$ gzip -d -c /usr/share/doc/openvpn/examples/sample-config-files/server.conf.gz | sudo tee /etc/openvpn/server.conf > /dev/null

With the above command we decompressed the original file, sending its output to stdout and redirecting it through the /etc/openvpn/server.conf file. Verify that the default values in the configuration file correspond to the ones we generated:

ca ca.crt
cert server.crt
key server.key  # This file should be kept secret
dh dh2048.pem

Step 4 – Setup the firewall and allow ip forwarding

We almost finished setting up our vpn server: now we must setup the firewall, in order to allow incoming traffic from port 1194/udp (default port and protocol):

$ sudo ufw allow openvpn

Very important: by default only the traffic between the client and the server passes over the VPN tunnel, this excludes internet traffic. To change this behavior, we first have to uncomment the option on line 192 of the server configuration file (/etc/openvpn/server.conf):

push "redirect-gateway def1 bypass-dhcp"

Next, we need to use an iptable rule to NAT the VPN client through the internet. Notice that I specified the eth0 interface but you need to adapt the rule to the interface in use on your machine:

$ sudo iptables -t nat -A POSTROUTING -s -o eth0 -j MASQUERADE

Set this way, however, the rule will not persist a reboot. To make it persistent, we must add it to the /etc/ufw/before.rules file. This file contains rules that are applied by ufw before the ones defined from command line. Add the rule as the first one in the file:


Now we must enable packet forwarding. First we need to edit the /etc/sysctl.conf file and uncomment the line 28:

# Uncomment the next line to enable packet forwarding for IPv4

At this point we should reload the configuration:

$ sudo sysctl -p /etc/sysctl.conf

We still need to allow packet forwarding through the ufw firewall. Open /etc/default/ufw and change DEFAULT_FORWARD_POLICY from DROP to ACCEPT:

# Set the default forward policy to ACCEPT, DROP or REJECT.  Please note that
# if you change this you will most likely want to adjust your rules

Finally, reload the firewall:

$ sudo ufw reload

Step 5 – Start the service

We now will use systemctl to start the server, passing the variable containing the name of our configuration file to the service unit. By using systemd we can do this by prefixing the value with the @ symbol. For example:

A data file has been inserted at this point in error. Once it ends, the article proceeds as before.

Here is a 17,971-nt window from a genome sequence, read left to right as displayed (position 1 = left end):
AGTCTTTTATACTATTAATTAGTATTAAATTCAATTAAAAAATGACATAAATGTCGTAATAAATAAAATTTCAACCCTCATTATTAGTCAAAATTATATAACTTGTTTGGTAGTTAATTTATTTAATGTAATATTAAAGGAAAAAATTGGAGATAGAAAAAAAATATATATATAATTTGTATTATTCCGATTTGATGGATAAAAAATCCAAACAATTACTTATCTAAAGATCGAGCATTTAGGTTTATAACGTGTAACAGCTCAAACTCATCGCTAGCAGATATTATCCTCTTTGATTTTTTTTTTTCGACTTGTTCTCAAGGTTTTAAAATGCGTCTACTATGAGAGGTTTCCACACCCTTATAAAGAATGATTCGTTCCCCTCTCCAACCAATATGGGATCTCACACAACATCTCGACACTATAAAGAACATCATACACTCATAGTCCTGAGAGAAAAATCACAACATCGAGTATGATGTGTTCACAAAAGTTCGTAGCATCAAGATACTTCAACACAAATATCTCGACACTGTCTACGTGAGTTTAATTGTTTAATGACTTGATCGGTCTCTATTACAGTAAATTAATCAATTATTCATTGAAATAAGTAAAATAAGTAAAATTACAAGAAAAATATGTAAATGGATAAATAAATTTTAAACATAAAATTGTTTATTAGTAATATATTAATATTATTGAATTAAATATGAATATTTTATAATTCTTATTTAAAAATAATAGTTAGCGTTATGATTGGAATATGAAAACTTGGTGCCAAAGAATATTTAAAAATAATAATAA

$ sudo systemctl start openvpn@server

At this point the server should be up and running. Verify it by running

$ sudo systemctl is-active openvpn@server

The command should return “active”.

Step 6 – Client setup

For each client we want to use, we must generate a certificate/key pair, just like we did above for the server:

$ source vars && ./build-key client

Now we have two options: we can either copy the necessary files to our client, or we can generate an .ovpn file, in which the content of those files are embed. We will concentrate on the second option.

Just like we did server-side, we will take a sample configuration as our starting point. Let’s create a dedicated directory and copy the template:

$ mkdir clients && cp /usr/share/doc/openvpn/examples/sample-config-files/client.conf clients/client.ovpn

Follow the very well commented sections of the file, and adapt the options to the ones defined in the server configuration (in our case it’s already done). Set the server ip and port by modifying the setting (line 42):

remote my-server-1 1194

Where “my-server” must be replaced by the server ip and the port must be changed if not using the default one. Next, uncomment the following lines (61,62):

# Downgrade privileges after initialization (non-Windows only)
;user nobody
;group nogroup

Now, we will substitute references to CA, certificate, key, dh parameters and tls-auth key with the actual content of the files: this way we will create an embed, easily exportable configuration. First comment references (lines 88-90 and 108)

#ca ca.crt
#cert client.crt
#key client.key
#tls-auth ta.key 1

Next, copy the content of the mentioned files, between the appropriate tags. The certificate authority content must be included between <ca></ca> tags, the content of the certificate file inside <cert></cert> and the key between <key></key>. Just as an example, consider the CA:

# Here goes the content of the ca.crt file

For the tls-auth key, instead we would do:

key-direction 1
# The content of the ta.key file

Finally, just import the file in your client application and you should be ready to go.

Android connection example

To connect to our openvpn server from android, we will use the official openvpn application: OpenVpn Connect. Once installed and launched the following menu will appear:

Android Openvpn App Menu

Android Openvpn App Menu

Tap on, the last item, OVPN Profile

From the file picker, navigate to the place where you stored the .ovpn file, and select it, than tap on “import” in the upper right corner. The profile should have been imported correctly:

Android Openvpn App Import

Android Openvpn App Import

Now, same as before, tap on add, and on the following screen activate the connection:

Android Openvpn App Connected

Android Openvpn App Connected